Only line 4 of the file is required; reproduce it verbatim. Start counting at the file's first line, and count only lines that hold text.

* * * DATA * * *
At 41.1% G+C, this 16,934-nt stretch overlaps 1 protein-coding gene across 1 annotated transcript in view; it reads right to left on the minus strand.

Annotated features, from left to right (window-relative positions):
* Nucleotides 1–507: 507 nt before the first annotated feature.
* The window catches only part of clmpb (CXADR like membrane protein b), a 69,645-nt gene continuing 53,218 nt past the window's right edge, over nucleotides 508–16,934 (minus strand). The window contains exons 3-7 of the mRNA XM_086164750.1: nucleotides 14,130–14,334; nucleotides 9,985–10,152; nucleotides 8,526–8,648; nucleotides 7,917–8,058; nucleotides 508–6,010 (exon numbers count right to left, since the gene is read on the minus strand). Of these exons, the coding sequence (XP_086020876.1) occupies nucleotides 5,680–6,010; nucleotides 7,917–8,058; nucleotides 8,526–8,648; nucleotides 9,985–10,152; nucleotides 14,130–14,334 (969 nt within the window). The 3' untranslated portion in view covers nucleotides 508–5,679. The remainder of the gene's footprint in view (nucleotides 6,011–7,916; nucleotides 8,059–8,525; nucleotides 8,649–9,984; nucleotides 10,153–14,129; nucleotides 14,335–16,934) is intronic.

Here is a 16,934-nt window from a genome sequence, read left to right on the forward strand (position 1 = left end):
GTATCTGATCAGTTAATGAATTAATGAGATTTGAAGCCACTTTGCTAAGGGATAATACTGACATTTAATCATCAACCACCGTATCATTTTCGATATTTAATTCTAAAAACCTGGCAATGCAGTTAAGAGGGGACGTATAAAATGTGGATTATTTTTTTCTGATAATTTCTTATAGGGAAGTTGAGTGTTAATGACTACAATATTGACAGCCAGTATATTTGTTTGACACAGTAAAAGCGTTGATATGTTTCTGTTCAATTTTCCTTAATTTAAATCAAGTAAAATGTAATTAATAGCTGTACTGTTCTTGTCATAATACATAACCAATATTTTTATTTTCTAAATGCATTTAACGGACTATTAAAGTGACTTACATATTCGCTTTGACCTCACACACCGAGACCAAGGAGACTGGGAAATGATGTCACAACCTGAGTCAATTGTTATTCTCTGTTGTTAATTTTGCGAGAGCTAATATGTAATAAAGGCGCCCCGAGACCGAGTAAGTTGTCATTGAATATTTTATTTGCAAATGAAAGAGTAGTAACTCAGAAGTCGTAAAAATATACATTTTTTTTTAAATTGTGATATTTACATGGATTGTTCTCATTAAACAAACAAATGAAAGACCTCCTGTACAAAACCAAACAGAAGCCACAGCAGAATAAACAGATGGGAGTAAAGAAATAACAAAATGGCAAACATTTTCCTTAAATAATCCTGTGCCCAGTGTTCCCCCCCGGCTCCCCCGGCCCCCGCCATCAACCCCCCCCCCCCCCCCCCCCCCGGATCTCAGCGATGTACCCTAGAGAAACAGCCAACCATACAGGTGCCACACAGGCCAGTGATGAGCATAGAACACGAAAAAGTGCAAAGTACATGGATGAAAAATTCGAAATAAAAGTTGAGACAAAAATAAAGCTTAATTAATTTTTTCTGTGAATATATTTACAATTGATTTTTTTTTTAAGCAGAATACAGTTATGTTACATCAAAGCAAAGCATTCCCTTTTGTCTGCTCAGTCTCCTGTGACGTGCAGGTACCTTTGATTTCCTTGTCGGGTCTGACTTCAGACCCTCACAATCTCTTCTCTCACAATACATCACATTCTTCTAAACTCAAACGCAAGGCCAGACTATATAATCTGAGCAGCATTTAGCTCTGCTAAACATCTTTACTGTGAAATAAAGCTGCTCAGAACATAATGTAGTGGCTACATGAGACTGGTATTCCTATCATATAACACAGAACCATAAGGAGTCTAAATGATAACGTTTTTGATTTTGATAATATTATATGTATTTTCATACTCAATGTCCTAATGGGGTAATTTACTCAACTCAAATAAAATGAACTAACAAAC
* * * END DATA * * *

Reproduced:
* The window catches only part of clmpb (CXADR like membrane protein b), a 69,645-nt gene continuing 53,218 nt past the window's right edge, over nucleotides 508–16,934 (minus strand). The window contains exons 3-7 of the mRNA XM_086164750.1: nucleotides 14,130–14,334; nucleotides 9,985–10,152; nucleotides 8,526–8,648; nucleotides 7,917–8,058; nucleotides 508–6,010 (exon numbers count right to left, since the gene is read on the minus strand). Of these exons, the coding sequence (XP_086020876.1) occupies nucleotides 5,680–6,010; nucleotides 7,917–8,058; nucleotides 8,526–8,648; nucleotides 9,985–10,152; nucleotides 14,130–14,334 (969 nt within the window). The 3' untranslated portion in view covers nucleotides 508–5,679. The remainder of the gene's footprint in view (nucleotides 6,011–7,916; nucleotides 8,059–8,525; nucleotides 8,649–9,984; nucleotides 10,153–14,129; nucleotides 14,335–16,934) is intronic.